McIntosh Road

McIntosh Road

McIntosh Road, also called the McIntosh Trail, is a historic Native American route in the northern part of the U.S. states of Alabama and Georgia. It was named for the prominent Creek Indian chief William McIntosh, a leader of the Lower Towns. He helped improve it in the early 19th century, to connect Creek towns in what are now two states.

The original McIntosh Road, also called, in Alabama, the “Georgia Road”1, led from Kymulga Ferry near Childersburg, Alabama to Talladega, Alabama northeasterly, then traveling along the south side of the Choccolocco Valley and crossing the ridge containing Cheaha Mountain at a pass some miles north. It travels through the area of modern Hollis Crossroads and crosses the Tallapoosa River at an Okfuskee village 2, continuing in a southeasterly direction to the Chattahoochee River near modern Whitesburg, Georgia in Carroll County.

  1. The Georgia Road, also called the Federal Road, was a toll road opened in 1805 from Savannah, Georgia across Cherokee Indian lands to Knoxville, Tennessee. Branches also extended to Nashville, Tennessee and Huntsville, Alabama. After improvements in 1819 it was renamed the Federal Road. – Editor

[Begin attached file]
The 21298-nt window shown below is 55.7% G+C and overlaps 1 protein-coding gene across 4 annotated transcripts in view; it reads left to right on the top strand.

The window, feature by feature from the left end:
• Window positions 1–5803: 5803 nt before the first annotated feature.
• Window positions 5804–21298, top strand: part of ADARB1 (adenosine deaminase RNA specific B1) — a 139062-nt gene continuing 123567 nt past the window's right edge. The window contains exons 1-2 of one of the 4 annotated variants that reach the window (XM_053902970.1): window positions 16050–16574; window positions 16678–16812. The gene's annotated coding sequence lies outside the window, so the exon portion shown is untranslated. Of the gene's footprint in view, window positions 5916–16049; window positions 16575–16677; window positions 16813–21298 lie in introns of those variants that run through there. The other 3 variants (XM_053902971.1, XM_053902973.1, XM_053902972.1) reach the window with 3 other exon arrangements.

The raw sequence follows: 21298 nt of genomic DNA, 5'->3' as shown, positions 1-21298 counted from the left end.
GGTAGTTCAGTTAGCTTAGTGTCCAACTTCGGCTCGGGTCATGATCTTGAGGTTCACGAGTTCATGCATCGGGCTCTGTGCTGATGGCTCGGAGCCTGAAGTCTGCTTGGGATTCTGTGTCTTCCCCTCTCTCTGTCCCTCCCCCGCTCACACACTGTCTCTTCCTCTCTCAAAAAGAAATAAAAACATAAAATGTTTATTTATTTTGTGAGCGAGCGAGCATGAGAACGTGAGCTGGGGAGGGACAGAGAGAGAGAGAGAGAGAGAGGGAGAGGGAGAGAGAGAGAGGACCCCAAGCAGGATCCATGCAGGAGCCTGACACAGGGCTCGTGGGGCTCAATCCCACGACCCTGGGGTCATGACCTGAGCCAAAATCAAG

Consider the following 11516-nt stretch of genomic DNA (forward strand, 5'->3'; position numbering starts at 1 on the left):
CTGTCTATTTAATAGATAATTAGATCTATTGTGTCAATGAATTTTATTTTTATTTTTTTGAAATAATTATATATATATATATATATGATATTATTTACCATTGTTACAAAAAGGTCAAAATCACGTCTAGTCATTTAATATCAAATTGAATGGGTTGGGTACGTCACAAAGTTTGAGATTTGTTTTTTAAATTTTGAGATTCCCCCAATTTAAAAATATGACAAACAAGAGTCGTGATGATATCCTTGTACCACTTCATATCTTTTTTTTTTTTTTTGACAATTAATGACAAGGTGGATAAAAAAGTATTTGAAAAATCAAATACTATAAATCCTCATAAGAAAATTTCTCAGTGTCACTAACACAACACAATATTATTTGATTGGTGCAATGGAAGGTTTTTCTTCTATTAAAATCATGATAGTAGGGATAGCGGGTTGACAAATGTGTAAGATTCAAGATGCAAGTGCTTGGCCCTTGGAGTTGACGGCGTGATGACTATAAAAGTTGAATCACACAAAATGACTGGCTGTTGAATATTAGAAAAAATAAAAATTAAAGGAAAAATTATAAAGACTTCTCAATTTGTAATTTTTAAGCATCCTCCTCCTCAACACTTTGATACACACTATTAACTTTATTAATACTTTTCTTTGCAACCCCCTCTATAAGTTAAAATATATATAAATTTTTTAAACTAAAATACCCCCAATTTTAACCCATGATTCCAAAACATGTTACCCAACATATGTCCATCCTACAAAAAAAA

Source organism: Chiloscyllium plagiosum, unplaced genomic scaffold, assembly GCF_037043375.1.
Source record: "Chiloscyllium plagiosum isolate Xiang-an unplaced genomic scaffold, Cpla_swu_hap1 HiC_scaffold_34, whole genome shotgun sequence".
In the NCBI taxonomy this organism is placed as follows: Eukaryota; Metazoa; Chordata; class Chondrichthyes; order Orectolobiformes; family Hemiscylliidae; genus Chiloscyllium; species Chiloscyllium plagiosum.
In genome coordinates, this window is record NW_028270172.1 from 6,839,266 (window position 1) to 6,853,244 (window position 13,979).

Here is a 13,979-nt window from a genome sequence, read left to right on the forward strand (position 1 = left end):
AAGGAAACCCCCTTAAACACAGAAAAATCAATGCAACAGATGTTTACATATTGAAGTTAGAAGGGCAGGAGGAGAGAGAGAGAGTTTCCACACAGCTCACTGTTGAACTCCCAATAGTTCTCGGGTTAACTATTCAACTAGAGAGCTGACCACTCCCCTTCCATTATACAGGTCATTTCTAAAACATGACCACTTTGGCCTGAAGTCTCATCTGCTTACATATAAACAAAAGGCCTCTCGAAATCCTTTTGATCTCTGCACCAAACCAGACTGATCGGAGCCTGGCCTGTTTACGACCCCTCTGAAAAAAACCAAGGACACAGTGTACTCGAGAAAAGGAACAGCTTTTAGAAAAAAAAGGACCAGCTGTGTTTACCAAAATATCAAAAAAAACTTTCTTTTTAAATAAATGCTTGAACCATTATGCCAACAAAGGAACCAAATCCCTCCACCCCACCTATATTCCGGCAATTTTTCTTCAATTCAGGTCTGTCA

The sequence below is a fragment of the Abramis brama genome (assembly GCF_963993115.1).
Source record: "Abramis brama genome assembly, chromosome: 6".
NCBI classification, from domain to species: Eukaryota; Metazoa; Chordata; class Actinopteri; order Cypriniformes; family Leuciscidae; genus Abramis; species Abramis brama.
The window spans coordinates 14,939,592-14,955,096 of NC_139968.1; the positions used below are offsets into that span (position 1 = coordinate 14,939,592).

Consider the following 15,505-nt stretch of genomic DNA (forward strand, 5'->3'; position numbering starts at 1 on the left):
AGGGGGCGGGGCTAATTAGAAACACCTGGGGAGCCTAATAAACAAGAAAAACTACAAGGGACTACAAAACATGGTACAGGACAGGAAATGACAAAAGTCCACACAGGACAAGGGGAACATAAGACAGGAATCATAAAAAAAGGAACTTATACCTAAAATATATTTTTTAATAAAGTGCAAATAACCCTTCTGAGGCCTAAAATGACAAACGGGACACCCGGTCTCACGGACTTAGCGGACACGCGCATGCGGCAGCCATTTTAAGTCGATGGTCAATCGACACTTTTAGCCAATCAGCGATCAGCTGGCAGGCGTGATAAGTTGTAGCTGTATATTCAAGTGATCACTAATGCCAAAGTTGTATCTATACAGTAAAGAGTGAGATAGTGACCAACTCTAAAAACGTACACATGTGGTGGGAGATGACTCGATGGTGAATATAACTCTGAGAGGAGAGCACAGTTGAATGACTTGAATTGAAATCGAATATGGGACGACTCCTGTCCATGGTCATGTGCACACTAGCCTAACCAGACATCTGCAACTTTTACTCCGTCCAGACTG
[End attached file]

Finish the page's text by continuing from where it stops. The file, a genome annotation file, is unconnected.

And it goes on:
2. Okfuskee are a Muscogee tribe. They formed part of the former Creek (Muscogee) Confederacy in Alabama, prior to their removal during the 1830s to the Indian Territory. – Editor

The road continues today along its original axis in Talladega and Calhoun counties in Alabama, and the original track virtually disappears as it enters the mountains of Cleburne County. The eastern terminus was at McIntosh’s Ferry, which he operated on the Chattahoochee River near his plantation, known as “Lochau” or “Lockchau Talofau” on Acorn Bluff.

During the last months of the American Civil War, Union regiments under General John T. Croxton used the route to invade Georgia in April 1865.

The road in Alabama can be followed by U.S. Route 431 (US 431), Alabama State Route 21 (SR 21), Talladega County Route 180 (CR 180), and Talladega CR 240, paralleling the Norfolk Southern Railway tracks to the Kymulga Mill And Covered Bridge.